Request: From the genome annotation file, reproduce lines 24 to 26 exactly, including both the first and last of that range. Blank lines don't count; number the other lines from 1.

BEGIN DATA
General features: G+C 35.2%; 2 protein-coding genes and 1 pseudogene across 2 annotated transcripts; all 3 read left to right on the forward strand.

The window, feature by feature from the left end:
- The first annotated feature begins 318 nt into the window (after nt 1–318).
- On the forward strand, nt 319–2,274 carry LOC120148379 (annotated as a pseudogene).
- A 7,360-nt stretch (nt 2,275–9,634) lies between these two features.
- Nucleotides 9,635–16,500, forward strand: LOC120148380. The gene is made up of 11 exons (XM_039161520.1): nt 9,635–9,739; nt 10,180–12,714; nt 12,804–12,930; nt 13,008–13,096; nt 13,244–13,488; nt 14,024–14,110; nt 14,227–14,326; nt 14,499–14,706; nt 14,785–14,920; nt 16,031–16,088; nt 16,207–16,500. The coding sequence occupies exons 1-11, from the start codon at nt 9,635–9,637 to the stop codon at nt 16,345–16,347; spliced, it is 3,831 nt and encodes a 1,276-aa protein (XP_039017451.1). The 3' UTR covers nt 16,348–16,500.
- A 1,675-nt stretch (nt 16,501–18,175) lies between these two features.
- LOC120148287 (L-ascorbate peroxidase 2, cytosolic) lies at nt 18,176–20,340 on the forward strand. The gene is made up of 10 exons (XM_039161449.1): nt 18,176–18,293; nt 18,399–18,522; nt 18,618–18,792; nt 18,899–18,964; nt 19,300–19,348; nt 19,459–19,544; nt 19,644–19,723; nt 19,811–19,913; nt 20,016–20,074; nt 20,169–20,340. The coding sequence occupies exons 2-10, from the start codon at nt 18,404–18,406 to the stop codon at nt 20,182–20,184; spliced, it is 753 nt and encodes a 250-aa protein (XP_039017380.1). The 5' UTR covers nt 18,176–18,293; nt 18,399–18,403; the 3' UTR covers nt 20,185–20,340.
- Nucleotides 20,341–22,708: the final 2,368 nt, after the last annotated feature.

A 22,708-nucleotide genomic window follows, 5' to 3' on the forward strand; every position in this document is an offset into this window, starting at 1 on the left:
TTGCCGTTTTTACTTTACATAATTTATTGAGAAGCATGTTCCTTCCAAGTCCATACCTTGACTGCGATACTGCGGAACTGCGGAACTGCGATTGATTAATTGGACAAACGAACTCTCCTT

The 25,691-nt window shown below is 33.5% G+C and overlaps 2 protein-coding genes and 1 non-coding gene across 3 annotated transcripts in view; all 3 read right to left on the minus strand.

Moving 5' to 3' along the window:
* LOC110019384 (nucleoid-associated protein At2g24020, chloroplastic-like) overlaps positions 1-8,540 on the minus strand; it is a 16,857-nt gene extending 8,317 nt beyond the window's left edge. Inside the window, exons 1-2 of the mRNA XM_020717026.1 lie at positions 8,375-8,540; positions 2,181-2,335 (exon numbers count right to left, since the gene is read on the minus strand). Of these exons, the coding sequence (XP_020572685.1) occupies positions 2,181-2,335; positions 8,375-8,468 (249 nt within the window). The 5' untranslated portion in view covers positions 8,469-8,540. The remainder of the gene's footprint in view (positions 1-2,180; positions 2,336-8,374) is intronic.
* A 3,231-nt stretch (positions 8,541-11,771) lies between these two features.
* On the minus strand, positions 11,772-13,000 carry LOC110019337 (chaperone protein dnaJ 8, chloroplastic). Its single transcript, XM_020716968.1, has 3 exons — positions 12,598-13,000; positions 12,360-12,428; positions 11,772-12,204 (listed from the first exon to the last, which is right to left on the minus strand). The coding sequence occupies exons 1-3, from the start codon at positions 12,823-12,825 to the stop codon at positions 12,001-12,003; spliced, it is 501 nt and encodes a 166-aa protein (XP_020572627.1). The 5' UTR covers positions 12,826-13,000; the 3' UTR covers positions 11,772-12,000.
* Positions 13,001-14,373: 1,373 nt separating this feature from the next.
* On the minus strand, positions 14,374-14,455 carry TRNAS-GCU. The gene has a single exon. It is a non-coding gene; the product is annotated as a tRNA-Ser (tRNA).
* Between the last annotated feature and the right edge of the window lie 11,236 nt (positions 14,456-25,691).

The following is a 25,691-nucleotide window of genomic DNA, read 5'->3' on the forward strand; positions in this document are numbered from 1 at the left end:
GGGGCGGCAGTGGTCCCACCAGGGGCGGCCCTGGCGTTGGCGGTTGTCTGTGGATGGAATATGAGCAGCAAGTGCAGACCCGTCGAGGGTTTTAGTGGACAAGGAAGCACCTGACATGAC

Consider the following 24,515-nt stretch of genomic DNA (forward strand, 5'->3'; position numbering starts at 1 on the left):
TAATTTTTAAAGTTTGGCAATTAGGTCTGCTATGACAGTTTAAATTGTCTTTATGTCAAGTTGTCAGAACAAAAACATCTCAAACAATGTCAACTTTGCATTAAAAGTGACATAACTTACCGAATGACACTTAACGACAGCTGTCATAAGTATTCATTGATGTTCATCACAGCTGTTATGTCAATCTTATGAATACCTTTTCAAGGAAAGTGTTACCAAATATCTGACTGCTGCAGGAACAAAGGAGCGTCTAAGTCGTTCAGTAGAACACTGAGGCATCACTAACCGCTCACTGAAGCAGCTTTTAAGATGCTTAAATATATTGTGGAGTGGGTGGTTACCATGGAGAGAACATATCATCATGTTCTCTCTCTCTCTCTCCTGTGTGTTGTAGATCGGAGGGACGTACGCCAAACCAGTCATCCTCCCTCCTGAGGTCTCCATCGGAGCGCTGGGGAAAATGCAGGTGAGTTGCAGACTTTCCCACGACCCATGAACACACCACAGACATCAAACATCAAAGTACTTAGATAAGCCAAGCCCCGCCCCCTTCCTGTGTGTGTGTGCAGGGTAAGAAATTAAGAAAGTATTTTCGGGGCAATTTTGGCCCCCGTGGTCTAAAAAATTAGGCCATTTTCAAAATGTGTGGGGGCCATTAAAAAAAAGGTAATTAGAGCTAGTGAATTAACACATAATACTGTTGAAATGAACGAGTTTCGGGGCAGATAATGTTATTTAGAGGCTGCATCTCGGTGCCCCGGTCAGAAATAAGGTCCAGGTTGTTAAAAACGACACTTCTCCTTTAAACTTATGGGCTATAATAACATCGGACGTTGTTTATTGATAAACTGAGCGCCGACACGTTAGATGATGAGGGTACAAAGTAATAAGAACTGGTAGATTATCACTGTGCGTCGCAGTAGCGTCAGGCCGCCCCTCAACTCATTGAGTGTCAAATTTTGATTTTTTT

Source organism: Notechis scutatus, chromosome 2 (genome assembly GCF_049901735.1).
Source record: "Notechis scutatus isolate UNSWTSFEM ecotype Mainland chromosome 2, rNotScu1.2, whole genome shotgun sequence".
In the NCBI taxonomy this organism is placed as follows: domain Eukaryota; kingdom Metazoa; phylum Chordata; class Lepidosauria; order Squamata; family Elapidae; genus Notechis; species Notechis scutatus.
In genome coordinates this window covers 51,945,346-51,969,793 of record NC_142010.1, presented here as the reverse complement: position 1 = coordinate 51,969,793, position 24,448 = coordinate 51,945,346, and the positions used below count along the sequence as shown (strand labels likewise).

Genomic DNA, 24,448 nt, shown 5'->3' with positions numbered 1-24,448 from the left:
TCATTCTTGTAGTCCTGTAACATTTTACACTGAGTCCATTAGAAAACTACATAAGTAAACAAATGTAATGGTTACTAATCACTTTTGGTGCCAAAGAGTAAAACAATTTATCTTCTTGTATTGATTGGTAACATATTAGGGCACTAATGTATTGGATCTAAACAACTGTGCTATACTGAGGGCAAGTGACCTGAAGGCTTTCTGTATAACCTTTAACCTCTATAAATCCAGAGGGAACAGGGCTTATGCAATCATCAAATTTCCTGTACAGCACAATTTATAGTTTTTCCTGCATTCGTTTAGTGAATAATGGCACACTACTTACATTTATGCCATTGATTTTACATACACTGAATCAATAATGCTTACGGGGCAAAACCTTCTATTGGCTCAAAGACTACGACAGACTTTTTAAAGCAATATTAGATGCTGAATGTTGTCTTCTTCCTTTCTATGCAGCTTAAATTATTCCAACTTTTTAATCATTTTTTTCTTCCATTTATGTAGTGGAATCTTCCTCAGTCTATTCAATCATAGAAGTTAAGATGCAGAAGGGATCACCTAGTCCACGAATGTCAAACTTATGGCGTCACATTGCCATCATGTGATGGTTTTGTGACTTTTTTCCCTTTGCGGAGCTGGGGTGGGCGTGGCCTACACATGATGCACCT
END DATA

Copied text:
Source organism: Notechis scutatus, chromosome 2 (genome assembly GCF_049901735.1).
Source record: "Notechis scutatus isolate UNSWTSFEM ecotype Mainland chromosome 2, rNotScu1.2, whole genome shotgun sequence".
In the NCBI taxonomy this organism is placed as follows: domain Eukaryota; kingdom Metazoa; phylum Chordata; class Lepidosauria; order Squamata; family Elapidae; genus Notechis; species Notechis scutatus.